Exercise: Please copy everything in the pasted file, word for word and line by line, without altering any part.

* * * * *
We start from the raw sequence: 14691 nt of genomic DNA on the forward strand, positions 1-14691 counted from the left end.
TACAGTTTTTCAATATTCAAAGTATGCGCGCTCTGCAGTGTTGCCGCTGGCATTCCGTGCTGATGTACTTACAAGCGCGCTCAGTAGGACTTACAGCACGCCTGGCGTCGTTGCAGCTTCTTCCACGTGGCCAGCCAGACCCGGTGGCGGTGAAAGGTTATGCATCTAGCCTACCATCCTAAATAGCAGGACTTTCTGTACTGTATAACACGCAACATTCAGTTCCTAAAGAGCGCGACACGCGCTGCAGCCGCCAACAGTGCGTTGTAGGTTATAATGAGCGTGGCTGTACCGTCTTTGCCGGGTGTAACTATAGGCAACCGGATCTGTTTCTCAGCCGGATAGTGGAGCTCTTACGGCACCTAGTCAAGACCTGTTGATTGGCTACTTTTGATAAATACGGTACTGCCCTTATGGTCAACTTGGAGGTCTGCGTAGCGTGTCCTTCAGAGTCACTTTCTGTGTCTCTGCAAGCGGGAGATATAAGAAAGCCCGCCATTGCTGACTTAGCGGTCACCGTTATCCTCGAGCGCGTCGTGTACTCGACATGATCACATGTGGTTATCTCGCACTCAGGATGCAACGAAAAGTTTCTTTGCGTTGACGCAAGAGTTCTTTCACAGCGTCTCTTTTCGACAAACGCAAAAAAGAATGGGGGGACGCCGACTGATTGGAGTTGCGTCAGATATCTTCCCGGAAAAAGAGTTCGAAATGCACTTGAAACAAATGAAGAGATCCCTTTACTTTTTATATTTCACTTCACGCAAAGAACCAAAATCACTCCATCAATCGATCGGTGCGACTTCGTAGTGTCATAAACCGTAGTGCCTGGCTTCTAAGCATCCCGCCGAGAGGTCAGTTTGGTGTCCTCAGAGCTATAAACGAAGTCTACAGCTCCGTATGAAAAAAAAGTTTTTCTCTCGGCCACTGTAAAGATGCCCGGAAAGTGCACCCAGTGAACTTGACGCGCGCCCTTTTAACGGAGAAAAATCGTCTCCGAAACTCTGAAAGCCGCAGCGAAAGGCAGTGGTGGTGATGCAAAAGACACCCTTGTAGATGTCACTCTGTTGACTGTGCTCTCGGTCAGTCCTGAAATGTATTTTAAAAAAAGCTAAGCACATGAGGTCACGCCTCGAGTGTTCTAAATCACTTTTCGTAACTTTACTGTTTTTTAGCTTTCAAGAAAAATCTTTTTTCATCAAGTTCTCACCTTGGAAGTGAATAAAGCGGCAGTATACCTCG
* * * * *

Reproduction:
We start from the raw sequence: 14691 nt of genomic DNA on the forward strand, positions 1-14691 counted from the left end.
TACAGTTTTTCAATATTCAAAGTATGCGCGCTCTGCAGTGTTGCCGCTGGCATTCCGTGCTGATGTACTTACAAGCGCGCTCAGTAGGACTTACAGCACGCCTGGCGTCGTTGCAGCTTCTTCCACGTGGCCAGCCAGACCCGGTGGCGGTGAAAGGTTATGCATCTAGCCTACCATCCTAAATAGCAGGACTTTCTGTACTGTATAACACGCAACATTCAGTTCCTAAAGAGCGCGACACGCGCTGCAGCCGCCAACAGTGCGTTGTAGGTTATAATGAGCGTGGCTGTACCGTCTTTGCCGGGTGTAACTATAGGCAACCGGATCTGTTTCTCAGCCGGATAGTGGAGCTCTTACGGCACCTAGTCAAGACCTGTTGATTGGCTACTTTTGATAAATACGGTACTGCCCTTATGGTCAACTTGGAGGTCTGCGTAGCGTGTCCTTCAGAGTCACTTTCTGTGTCTCTGCAAGCGGGAGATATAAGAAAGCCCGCCATTGCTGACTTAGCGGTCACCGTTATCCTCGAGCGCGTCGTGTACTCGACATGATCACATGTGGTTATCTCGCACTCAGGATGCAACGAAAAGTTTCTTTGCGTTGACGCAAGAGTTCTTTCACAGCGTCTCTTTTCGACAAACGCAAAAAAGAATGGGGGGACGCCGACTGATTGGAGTTGCGTCAGATATCTTCCCGGAAAAAGAGTTCGAAATGCACTTGAAACAAATGAAGAGATCCCTTTACTTTTTATATTTCACTTCACGCAAAGAACCAAAATCACTCCATCAATCGATCGGTGCGACTTCGTAGTGTCATAAACCGTAGTGCCTGGCTTCTAAGCATCCCGCCGAGAGGTCAGTTTGGTGTCCTCAGAGCTATAAACGAAGTCTACAGCTCCGTATGAAAAAAAAGTTTTTCTCTCGGCCACTGTAAAGATGCCCGGAAAGTGCACCCAGTGAACTTGACGCGCGCCCTTTTAACGGAGAAAAATCGTCTCCGAAACTCTGAAAGCCGCAGCGAAAGGCAGTGGTGGTGATGCAAAAGACACCCTTGTAGATGTCACTCTGTTGACTGTGCTCTCGGTCAGTCCTGAAATGTATTTTAAAAAAAGCTAAGCACATGAGGTCACGCCTCGAGTGTTCTAAATCACTTTTCGTAACTTTACTGTTTTTTAGCTTTCAAGAAAAATCTTTTTTCATCAAGTTCTCACCTTGGAAGTGAATAAAGCGGCAGTATACCTCG